When one thinks of the cutting edge in gaming, graphics are what comes to mind. How well does this game render characters and the environment? How real does it look? Video games continue to push the boundaries of what modern computers could do. What was once science fiction is now a household name.
As spectacular as these games are to behold, they represent only one part of the gaming market. Not all popular games embrace the hyper-detailed graphics of AAA studio games. Other gamers embrace simpler, less tech-intensive art styles. Many of these games are as popular with the general public for a plethora of reasons. They’ve since carved a niche for themselves in a world where hyperrealism is king.
The Road to Realism
Today’s hyper-real graphics reflect developments that fueled gaming since the early days. Then as now, graphical sophistication was a major selling. Consoles duked it out to see which could render games with better graphics. Each new console and game promised better art than the last. Meanwhile, PC gamers, with their customized rigs, could push graphics even further.
Amazing graphics can immerse players into the worlds they play. Many of the big names in gaming today boast of immersive, hyper-realistic environments. Today’s visual spectacles like Assassin’s Creed and Final Fantasy rival theatrical animated films in detail. The best of these games bring historical and fantasy environments to life at home.
The Limits of Hyperrealism
But as amazing as these visuals would look on screen, it comes at a heavy price. In a very literal sense, playing these games is not easy on the pocket. Many titles from AAA studios are quite demanding from technology. Both consoles and an excellent gaming PC come with a hefty price tag. This proves to be a great barrier to entry for gamers on a budget.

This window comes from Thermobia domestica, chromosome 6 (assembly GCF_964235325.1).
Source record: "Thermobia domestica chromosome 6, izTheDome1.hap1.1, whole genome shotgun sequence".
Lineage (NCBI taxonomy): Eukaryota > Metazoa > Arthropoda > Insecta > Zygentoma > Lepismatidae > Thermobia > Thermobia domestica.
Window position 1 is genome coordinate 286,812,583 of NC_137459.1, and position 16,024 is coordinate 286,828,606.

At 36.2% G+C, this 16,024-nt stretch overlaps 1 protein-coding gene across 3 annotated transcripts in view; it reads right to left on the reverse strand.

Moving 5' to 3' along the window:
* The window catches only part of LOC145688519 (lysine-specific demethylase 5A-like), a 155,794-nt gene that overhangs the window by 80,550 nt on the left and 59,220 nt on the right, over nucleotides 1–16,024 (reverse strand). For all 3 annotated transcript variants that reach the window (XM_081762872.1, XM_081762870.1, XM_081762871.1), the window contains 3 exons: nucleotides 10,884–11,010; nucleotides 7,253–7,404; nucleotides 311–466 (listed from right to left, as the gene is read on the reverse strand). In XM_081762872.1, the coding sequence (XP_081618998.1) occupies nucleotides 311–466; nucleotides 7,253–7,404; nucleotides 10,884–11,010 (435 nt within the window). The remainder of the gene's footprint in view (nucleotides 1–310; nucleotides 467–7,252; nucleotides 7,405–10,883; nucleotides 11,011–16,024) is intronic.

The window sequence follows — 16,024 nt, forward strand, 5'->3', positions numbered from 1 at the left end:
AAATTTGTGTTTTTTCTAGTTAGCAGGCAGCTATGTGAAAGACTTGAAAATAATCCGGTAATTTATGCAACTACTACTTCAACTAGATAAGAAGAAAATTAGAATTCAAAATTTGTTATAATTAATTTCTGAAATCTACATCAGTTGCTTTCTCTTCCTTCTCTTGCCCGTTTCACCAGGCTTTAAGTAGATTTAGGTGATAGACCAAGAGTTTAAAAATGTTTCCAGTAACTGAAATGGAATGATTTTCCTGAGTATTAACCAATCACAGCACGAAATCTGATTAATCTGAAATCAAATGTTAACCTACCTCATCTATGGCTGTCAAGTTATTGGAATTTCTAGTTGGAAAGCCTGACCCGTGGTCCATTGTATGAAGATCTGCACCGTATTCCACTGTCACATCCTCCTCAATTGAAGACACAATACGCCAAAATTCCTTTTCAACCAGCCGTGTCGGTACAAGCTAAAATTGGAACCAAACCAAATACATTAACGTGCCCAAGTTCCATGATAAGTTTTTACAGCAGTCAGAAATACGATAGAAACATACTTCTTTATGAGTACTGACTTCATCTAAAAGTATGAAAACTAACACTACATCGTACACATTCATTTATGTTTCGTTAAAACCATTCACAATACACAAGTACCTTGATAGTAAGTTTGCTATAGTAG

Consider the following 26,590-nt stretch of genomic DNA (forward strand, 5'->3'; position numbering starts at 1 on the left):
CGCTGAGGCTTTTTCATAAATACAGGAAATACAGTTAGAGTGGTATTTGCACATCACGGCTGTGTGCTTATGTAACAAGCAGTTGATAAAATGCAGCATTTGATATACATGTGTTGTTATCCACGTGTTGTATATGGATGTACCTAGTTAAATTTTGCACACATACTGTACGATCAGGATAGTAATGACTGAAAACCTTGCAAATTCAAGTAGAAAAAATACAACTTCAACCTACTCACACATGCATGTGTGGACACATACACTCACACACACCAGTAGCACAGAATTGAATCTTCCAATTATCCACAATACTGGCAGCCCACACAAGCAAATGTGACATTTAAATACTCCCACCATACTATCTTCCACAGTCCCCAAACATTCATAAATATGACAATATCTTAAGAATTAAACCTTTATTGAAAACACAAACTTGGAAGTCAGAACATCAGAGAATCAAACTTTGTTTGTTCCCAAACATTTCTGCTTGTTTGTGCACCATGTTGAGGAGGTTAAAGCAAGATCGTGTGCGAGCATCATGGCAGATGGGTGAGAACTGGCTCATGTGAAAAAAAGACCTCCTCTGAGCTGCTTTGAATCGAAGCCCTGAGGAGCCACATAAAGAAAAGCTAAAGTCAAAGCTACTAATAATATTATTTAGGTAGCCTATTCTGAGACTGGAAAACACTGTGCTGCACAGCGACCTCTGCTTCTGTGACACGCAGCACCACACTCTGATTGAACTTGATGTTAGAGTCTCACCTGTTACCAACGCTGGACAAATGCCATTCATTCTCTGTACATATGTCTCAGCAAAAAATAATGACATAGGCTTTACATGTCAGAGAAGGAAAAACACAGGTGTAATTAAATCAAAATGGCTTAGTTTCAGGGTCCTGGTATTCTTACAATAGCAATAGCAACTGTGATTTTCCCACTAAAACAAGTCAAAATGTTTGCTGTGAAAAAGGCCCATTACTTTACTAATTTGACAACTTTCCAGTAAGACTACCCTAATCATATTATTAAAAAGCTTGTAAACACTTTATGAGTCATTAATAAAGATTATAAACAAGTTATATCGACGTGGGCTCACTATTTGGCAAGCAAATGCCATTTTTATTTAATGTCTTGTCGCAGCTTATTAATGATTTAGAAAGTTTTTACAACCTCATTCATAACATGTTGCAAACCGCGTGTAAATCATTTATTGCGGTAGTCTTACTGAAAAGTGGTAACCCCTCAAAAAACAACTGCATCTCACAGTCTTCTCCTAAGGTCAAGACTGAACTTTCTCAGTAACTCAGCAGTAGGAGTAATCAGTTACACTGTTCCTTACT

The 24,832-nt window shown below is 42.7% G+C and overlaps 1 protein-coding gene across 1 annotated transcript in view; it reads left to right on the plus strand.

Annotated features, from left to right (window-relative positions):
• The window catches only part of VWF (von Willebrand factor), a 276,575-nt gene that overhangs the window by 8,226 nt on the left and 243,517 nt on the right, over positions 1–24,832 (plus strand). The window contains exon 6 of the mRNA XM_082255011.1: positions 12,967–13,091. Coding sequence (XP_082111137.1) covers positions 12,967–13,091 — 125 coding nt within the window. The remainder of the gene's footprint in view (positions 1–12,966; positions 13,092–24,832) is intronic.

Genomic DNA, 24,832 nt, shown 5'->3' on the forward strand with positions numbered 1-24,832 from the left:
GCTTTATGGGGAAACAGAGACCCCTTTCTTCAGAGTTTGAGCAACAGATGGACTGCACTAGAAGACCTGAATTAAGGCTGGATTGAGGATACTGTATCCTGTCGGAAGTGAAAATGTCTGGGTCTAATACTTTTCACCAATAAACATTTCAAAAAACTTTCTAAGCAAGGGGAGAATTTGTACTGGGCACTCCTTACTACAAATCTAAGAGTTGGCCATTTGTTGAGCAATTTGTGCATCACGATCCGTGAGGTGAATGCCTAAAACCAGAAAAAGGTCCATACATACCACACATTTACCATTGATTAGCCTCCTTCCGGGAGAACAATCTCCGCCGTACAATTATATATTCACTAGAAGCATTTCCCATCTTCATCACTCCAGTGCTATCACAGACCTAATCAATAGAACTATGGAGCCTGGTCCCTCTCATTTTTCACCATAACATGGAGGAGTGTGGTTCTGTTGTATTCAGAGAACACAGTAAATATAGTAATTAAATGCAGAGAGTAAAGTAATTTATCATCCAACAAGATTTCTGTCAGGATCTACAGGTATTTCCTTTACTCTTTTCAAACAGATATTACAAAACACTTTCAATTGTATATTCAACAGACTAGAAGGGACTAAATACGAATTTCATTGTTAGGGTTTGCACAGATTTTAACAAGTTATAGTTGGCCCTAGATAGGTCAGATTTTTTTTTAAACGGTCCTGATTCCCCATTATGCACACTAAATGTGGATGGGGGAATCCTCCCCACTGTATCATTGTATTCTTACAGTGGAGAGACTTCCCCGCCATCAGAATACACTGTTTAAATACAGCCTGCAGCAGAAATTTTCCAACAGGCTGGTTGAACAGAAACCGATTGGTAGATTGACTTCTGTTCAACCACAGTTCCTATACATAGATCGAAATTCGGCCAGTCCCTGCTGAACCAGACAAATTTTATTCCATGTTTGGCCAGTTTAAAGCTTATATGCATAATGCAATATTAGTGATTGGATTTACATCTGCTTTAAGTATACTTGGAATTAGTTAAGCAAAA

Meanwhile, PC gamers must also contend with the complexity of customization. It takes awhile to learn the ropes of the visual settings. The average player must be patient when tweaking them to one’s liking. Even dialing down the graphics is confusing for the novice.
Games that aim for too much realism stand the risk of evoking the uncanny valley. This term was first coined by roboticist Masahiro Mori in the 1970s to describe unsettling robots. Its impact on realistic graphics, however, mustn’t be understated. Even small breaks in realism will be off putting for audiences. Avoiding this is a taxing endeavor. One either attempts to amp up realism (which is costly) or embrace a more stylized depiction. The best 2D and 3D games, fortunately, avoid the worst of this.
Finally, the aesthetic that comes with games takes a toll on development teams. Game development studios have come under fire for crunch culture that overworks and underpays their developers. Often, this has roots in the near-impossible deadlines brought on by game hype. And better 3D graphics don’t always lead to a better product. The buggy messy Cyberpunk 2077 fiasco alone proves that.
A Different Direction
The big names in gaming embraced more elaborate, graphics-intensive art styles. Others, meanwhile, chose a different path. Many indie developers embraced stylized 3D or more isometric or side-scrolling art styles. Mostly, this was a budgetary choice. Advancements in technology have made developing 2D games cheaper and faster.
In the heyday of Flash, developers could build a simple vector graphics game within days or weeks. It allowed indie developer communities to flourish. Soon, sites like Kongregate and Newgrounds had massive archives of 2D games. Even today, older games once made in Flash could be found in archival sites like Plays.org.